Oregon Governor Kate Brown, who leaves office at the beginning of the year, has commuted the death sentences of all 17 inmates facing capital punishment in the state, leaving them to serve life in prison without the possibility of parole.
The Democrat said she decided to use her executive clemency powers to commute the sentences because she believes capital punishment is immoral.
"I have long believed that justice is not advanced by taking a life, and the state should not be in the business of executing people, even if a terrible crime placed them in prison," Brown, who leaves office in January after reaching the term limit of eight years as governor, said in statement.
Legal and ethical questions have swirled around capital punishment in the United States in recent years as states have found it difficult to procure drugs to carry out the death penalty. Several executions have been botched.
Vikki Breese-Iverson, the Republican leader in the Oregon House of Representatives, said Brown took executive action with no input from lawmakers and the public.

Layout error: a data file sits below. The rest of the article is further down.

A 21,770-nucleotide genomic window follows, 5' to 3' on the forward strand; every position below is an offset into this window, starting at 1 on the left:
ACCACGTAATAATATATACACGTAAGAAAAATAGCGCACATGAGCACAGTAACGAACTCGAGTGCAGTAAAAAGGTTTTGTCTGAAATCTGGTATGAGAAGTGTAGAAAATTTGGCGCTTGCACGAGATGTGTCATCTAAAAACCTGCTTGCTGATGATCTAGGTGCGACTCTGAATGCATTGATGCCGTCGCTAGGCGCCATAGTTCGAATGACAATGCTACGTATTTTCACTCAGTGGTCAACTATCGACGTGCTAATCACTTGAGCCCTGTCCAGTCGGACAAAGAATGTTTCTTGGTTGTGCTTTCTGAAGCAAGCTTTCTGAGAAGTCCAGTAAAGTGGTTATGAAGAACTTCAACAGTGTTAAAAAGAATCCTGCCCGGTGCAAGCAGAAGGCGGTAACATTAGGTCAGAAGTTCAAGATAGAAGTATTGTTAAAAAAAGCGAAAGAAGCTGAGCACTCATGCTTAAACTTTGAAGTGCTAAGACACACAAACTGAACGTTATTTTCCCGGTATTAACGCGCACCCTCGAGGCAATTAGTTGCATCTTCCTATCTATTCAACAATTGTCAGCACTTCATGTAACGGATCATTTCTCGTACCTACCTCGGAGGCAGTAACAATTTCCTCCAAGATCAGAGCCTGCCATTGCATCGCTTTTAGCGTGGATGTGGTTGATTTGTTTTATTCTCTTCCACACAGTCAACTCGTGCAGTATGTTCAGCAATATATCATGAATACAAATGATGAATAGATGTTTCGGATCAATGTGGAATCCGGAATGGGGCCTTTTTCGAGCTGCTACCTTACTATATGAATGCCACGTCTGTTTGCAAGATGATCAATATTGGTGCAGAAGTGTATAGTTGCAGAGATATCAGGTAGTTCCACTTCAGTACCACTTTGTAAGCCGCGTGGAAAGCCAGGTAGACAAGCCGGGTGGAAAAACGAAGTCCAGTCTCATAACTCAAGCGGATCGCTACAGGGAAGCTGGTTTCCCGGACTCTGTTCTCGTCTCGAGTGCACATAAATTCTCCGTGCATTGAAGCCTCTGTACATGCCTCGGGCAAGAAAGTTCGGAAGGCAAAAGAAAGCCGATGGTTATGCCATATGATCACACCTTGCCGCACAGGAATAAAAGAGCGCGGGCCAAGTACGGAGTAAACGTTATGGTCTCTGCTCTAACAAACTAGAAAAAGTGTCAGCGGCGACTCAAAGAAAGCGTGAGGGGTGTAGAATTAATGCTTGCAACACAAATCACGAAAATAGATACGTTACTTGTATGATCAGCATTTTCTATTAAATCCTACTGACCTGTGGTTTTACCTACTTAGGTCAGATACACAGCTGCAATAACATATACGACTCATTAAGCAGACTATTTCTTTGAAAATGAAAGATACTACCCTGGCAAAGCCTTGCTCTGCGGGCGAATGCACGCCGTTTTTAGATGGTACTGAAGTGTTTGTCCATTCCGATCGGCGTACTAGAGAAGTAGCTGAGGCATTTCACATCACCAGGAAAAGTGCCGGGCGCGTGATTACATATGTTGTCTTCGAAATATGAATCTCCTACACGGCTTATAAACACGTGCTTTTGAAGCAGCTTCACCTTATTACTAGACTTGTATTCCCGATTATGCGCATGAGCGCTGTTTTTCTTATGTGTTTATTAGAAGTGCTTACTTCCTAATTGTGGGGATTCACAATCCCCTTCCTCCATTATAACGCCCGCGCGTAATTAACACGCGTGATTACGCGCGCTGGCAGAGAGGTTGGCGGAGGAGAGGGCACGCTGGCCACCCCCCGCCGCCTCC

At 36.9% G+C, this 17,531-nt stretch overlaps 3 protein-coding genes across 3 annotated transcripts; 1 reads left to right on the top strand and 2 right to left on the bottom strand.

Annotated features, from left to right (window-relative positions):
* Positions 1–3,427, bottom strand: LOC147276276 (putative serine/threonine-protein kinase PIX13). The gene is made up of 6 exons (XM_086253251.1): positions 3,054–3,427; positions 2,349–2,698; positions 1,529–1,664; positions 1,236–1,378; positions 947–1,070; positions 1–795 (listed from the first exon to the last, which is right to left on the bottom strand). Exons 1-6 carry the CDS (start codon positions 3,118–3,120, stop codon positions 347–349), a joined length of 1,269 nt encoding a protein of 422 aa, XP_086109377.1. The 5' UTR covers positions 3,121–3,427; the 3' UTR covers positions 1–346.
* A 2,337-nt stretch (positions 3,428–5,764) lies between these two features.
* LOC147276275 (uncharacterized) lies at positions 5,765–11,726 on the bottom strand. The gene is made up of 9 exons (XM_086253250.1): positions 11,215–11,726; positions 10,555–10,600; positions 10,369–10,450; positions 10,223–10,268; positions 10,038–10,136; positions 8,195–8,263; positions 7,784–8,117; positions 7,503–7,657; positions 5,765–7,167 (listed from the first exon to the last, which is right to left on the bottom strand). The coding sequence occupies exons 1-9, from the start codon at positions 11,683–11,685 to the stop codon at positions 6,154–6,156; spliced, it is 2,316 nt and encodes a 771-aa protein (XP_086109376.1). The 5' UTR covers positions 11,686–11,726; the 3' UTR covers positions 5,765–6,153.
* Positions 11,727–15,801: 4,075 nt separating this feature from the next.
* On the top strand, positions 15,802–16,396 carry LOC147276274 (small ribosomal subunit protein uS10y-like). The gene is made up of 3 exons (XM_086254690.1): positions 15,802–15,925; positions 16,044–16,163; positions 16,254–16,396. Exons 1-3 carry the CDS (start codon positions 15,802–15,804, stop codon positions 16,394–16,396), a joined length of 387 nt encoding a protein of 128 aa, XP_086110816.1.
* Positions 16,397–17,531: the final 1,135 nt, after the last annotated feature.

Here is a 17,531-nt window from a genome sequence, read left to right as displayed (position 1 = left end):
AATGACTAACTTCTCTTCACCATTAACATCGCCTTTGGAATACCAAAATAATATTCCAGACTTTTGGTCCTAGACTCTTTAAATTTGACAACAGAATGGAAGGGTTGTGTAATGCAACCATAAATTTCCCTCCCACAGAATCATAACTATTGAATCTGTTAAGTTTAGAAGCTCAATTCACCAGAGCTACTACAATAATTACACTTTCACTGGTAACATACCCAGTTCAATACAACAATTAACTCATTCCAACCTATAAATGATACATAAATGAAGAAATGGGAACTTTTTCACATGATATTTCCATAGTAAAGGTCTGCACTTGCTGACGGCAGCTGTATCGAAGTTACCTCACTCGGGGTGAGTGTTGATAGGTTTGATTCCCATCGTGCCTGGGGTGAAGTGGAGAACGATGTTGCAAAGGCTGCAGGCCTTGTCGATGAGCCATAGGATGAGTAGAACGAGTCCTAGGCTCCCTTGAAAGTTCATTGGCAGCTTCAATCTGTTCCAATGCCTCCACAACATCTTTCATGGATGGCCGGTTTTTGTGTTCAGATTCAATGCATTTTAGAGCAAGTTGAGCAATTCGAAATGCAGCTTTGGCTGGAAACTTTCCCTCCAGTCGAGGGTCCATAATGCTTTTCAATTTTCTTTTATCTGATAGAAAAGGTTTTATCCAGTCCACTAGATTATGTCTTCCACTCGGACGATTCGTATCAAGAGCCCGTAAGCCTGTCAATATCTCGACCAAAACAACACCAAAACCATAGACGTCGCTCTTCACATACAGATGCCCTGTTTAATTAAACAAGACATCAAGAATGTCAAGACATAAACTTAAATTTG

"Her decisions do not consider the impact the victims and families will suffer in the months and years to come," Breese-Iverson said in a statement, noting that the state has not carried out an execution since 1997.
In 2011, then-Governor John Kitzhaber declared a moratorium on executions. Nine years later, the state's department of corrections closed its death row and reassigned condemned inmates to special or general population housing units.
States have increasingly moved away from execution over the last two decades. In 1999, states carried out 98 executions, a 40-year high. Due to the COVID
-19 pandemic and policy changes, the number of executions in 2021 fell to 11, the fewest since 1988.